The Picardy Third: 2016 Domaine de la Romanée-Conti In Bottle


When black-hearted Mother Nature cursed France with a devastating late-April frost in 2016, she twisted her knife by maximising the inequality of its distribution across wine regions. For starters, she decided Bordeaux would get off scot-free while she punished Burgundy et al. Within the Côte d’Or she spared Morey-Saint-Denis but threw Chambolle-Musigny to the dogs. She hammered Echézeaux and Grands-Echézeaux but pardoned Romanée-Conti and Richebourg. Even within individual climats, Jack Frost ran riot in certain sections but not others – for example, laying waste to the Chassagne but not the Puligny half of Montrachet, where Domaine de la Romanée-Conti’s parcel fell victim. Mother Nature revelled in the frost’s irrational dispersal, leaving growers who thought they had seen it all bewildered that one vineyard previously thought impervious to frost was ruined, while more exposed vineyards were left untouched. Furthermore, she had no qualms about who was affected, being indifferent to status or value of wines. As a consequence, Domaine de la Romanée-Conti was denied its own Montrachet and made do with negligible quantities of Echézeaux and Grands-Echézeaux, a salient reminder that everyone is at the mercy of Nature.

So, as expected, this year’s annual tasting of the latest bottled vintage at UK agent Corney & Barrow was two bottles shorter than usual, since the Montrachet is never shown. The domaine eked out some fruit from Echézeaux and Grands-Echézeaux, but the figures tell you everything you need to know. Cropped at 6hL/ha, there are just 980 magnums of 2016 Echézeaux and, cropped at 7hL/ha, just 710 magnums of the 2016 Grands Echézeaux. “I miss them,” Bertrand de Villaine confessed. “There is a gap between the Corton and the Romanée-Saint-Vivant.” I understood exactly what he meant. Tasting the complete portfolio is like jumping from one stepping stone to the next across the stream: Corton, Echézeaux, Grands Echézeaux, Romanée-Saint-Vivant, Richebourg, La Tâche and finally Romanée-Conti, when everyone lets out a silent cheer. This year, you had to leap from Corton to Romanée-Saint-Vivant, and the family of wines did feel incomplete. Bertrand told me that the Grands Echézeaux had tasted spectacularly from barrel, though as yet, no magnums have been cracked open to see the finished result. I enquired what their intentions are for these 1,690 magnums. At the moment, the domaine is considering options, but they are certainly not going to be released contemporaneously with the other five Grand Crus. My guess is that we will see a late release when the wines are ready. Of course, there is the multi-domaine blend of 2016 Montrachet raised at Domaine Leflaive, though I have not read of any concrete plans for its distribution.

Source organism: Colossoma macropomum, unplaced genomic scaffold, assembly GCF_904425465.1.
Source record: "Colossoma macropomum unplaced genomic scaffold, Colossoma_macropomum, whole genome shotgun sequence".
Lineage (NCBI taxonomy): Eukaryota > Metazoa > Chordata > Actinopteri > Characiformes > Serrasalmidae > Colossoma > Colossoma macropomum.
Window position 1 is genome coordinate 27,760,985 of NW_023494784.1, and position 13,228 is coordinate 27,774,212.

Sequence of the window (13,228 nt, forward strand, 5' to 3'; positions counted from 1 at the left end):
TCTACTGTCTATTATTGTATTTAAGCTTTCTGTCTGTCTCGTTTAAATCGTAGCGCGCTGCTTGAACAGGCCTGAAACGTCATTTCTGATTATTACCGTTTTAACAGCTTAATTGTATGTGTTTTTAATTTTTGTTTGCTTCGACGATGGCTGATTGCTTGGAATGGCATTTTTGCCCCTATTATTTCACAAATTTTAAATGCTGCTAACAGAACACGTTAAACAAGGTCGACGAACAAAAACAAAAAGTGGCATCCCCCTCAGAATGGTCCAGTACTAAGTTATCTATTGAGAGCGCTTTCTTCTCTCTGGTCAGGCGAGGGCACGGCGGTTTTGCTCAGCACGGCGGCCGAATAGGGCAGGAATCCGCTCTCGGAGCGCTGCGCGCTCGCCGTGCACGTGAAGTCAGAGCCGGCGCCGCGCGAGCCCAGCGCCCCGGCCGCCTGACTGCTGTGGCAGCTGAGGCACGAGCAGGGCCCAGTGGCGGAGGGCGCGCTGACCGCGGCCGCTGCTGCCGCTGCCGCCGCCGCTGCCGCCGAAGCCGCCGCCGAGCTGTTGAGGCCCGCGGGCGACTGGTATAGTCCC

Bertrand de Villaine, pictured at the 2016 tasting

I spoke to both Bertrand and Aubert de Villaine about their impression of the 2016s now that they are in bottle. Bertrand told me that he is surprised how approachable they are and admires their adherence to type; an unexpected quintessential vintage given it was born in such an abnormal season. Aubert was also effusive, admiring the wines’ purity and freshness. “The first six months was so hard,” he told me. “It is difficult to imagine that when tasting the wines today.” It is worth reminding ourselves of those traumatic six months: 516mm of rain between January and May, 35 mildew attacks to keep chef de culture Nicolas Jacob awake at night and cancelling plans for the weekend, not to mention the three devastating days of frost. Flowering was uneven between June 9 and 25; however, their luck turned when glorious weather arrived in July and extended all the way to harvest, save for brief showers on August 15. Picking commenced on September 22 in Corton and finished on September 29, salvaging Echézeaux and Grands Echézeaux. One piece of good news is that the benevolent latter part of the season meant that yields in Romanée-Conti, La Tâche and Corton are normal, and just a little lower in Richebourg and Romanée-Saint-Vivant (figures included in tasting notes). Bertrand de Villaine told me that this year they used around 70% whole bunches, since they only tend to use 100% in sunnier vintages, such as 2009 and 2015, and never when there is millerandage. The wines were bottled at various dates in accordance with the lunar calendar in spring 2018, some cuvées in two stages. For example, La Tâche was bottled April 20–25 and then May 25–28, and the Corton, with quite a disparity, on February 27 and then May 31.